Best Books of 2016 – John’s Picks
2016 was a bountiful year for readers. Picking 5 books, 10, or 20 books to single out is an imposing task. No matter how much one reads, there are a thousand potential “best books” still to be read. I could have picked another half-dozen books instead of these, and I only chose books that I had reviewed. I could have talked about Henning Mankell, Eric Larson, Sonia Shah, Louise Penny, H. W. Brands, or Elaine Scarry, who believes she may have discovered the young man in Shakespeare’s Sonnets.
The most important book of the year was The Conversation: A Revolutionary Plan for End-of-Life Care by Angelo Volandes. The question of how to face the end of life may be the most avoided question of all time. Volandes shares crucial information on how to prepare. I read this just before watching an old friend endure 5 months of suffering because no cogent decisions had been made. Give this book to someone you love and read it together. Then, take action!
My choice for the best book of the year is The Risen by Ron Rash, author of Serena. Yes, he is Southern and, yes, this novel is set in his beloved mountains of Western North Carolina, but its themes are universal. Read the first 128 words and you will be compelled to finish this dark exploration of one family, and a murder mystery that ends with two twists and an unexpected turn. You might also want to check out his Poems — he was a highly regarded poet before his novels dazzled.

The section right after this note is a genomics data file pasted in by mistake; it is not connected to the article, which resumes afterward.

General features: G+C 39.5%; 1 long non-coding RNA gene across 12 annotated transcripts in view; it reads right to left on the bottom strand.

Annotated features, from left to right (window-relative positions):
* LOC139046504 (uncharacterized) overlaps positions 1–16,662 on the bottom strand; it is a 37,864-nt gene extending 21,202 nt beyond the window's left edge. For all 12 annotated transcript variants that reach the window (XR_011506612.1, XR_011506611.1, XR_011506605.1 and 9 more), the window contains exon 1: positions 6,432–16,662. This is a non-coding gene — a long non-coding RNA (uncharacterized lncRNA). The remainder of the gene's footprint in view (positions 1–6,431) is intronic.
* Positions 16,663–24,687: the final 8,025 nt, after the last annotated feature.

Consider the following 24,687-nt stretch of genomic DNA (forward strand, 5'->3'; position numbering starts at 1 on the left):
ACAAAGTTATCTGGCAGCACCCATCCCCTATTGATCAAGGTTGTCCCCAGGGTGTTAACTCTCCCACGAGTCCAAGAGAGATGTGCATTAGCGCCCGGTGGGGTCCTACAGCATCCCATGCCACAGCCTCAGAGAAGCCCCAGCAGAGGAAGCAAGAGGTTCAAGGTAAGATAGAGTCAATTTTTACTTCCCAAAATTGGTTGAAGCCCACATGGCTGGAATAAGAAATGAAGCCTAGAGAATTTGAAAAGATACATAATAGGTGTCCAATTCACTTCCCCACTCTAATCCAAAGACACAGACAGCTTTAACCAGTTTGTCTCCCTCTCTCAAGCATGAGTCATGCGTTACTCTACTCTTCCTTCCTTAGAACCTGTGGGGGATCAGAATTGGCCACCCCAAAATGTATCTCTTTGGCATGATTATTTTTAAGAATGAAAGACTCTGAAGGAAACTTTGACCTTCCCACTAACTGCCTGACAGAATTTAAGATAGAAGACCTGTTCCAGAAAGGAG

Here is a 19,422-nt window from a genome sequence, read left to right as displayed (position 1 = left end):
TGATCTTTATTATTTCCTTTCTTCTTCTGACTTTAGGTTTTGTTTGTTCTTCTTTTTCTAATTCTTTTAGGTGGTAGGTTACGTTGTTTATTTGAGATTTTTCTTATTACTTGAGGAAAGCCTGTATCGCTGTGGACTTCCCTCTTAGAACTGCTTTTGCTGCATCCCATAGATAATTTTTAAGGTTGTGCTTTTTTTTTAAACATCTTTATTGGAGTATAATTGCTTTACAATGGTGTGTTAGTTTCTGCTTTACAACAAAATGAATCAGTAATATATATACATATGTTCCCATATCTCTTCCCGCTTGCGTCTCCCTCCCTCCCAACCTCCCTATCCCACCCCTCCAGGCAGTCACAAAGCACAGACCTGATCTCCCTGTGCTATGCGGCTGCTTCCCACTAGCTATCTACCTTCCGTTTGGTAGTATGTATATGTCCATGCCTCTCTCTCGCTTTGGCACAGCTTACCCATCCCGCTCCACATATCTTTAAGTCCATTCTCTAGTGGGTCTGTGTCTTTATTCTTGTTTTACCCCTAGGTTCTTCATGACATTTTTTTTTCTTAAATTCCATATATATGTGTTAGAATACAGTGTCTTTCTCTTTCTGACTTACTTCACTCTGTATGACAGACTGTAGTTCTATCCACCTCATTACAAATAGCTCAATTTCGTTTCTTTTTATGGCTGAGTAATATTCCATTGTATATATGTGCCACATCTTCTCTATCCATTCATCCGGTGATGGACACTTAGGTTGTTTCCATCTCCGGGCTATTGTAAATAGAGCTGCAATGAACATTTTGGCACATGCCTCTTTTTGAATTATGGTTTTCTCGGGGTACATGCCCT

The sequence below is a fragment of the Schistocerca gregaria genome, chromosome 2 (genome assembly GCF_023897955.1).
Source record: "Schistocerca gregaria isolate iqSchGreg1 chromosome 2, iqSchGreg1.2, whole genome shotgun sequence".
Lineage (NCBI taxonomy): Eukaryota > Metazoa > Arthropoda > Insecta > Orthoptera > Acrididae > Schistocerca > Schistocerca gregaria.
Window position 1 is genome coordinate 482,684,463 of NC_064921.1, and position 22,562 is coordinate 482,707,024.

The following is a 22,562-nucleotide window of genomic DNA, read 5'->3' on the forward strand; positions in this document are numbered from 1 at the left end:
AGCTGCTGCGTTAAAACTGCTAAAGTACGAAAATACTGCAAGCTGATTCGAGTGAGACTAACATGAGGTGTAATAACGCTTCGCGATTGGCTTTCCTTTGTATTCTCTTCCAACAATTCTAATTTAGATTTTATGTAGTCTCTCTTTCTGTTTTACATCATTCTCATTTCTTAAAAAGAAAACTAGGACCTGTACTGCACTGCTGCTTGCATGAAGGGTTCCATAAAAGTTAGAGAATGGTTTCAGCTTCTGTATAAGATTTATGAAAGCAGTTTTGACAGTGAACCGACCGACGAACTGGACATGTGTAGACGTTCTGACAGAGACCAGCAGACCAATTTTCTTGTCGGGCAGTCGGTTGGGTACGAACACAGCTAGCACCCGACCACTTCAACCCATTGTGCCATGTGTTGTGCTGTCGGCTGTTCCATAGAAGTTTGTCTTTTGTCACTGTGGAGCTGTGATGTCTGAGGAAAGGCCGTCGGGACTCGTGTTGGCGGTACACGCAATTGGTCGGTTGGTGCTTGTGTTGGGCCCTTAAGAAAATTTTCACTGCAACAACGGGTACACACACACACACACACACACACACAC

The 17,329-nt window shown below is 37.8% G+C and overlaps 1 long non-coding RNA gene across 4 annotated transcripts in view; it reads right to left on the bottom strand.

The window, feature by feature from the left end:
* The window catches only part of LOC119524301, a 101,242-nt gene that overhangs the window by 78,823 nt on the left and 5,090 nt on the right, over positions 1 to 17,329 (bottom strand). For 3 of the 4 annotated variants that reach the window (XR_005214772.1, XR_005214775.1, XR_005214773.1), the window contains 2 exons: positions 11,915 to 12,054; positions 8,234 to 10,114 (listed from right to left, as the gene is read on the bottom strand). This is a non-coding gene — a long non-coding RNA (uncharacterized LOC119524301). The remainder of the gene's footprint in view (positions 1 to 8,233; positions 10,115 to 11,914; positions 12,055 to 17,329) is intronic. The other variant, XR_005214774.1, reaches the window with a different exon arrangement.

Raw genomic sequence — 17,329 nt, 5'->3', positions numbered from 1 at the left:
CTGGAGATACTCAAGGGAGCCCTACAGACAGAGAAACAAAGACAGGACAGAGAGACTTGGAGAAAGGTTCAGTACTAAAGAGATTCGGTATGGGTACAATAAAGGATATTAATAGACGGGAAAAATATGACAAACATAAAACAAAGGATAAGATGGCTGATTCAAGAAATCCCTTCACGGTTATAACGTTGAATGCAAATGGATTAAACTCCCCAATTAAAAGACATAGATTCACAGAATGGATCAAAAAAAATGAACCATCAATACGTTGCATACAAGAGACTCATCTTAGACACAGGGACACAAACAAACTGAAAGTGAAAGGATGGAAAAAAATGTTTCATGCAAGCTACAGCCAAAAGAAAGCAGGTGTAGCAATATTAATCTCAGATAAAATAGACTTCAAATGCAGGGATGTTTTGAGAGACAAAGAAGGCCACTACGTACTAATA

Staying in the South allows me to commend Lee Smith’s Dimestore: A Memoir in Stories. From the first captivating essay to the last, Smith writes passages that beg to be re-read immediately in order to capture the moment she has just described. If you want to be a writer or are a writer, read Dimestore and find a writer at the top of her game. It is a nearly perfect memoir.
Jowhor Ile’s And After Many Days is a shining example of wonderful African literature that is becoming more available worldwide. Ile has created a sense of authentic family and village life as he explores the clash of traditional values versus encroaching corporate greed as they impact how a family must deal with the sudden disappearance of their older son.
Given the current political situation in Turkey, Orhan Pamuk’s A Strangeness in My Mind offers a brilliant fictional account of political, cultural, and religious growing pains as the people of Turkey struggle into a more modern world, or how in real life, they may be struggling in the opposite direction. It is a soap opera with multiple characters, twists, and turns. It is one of Pamuk’s best novels.
Finally, there should always be something fun on your reading table. The Secret Life of the American Musical by Jack Viertel sings loud and proud. A dramaturg, a person who studies and writes about the play or musical, Viertel explains how a musical is constructed from the “I Want” song at the beginning through exposition in Act One to complications and resolution in Act Two. You will want to sing along.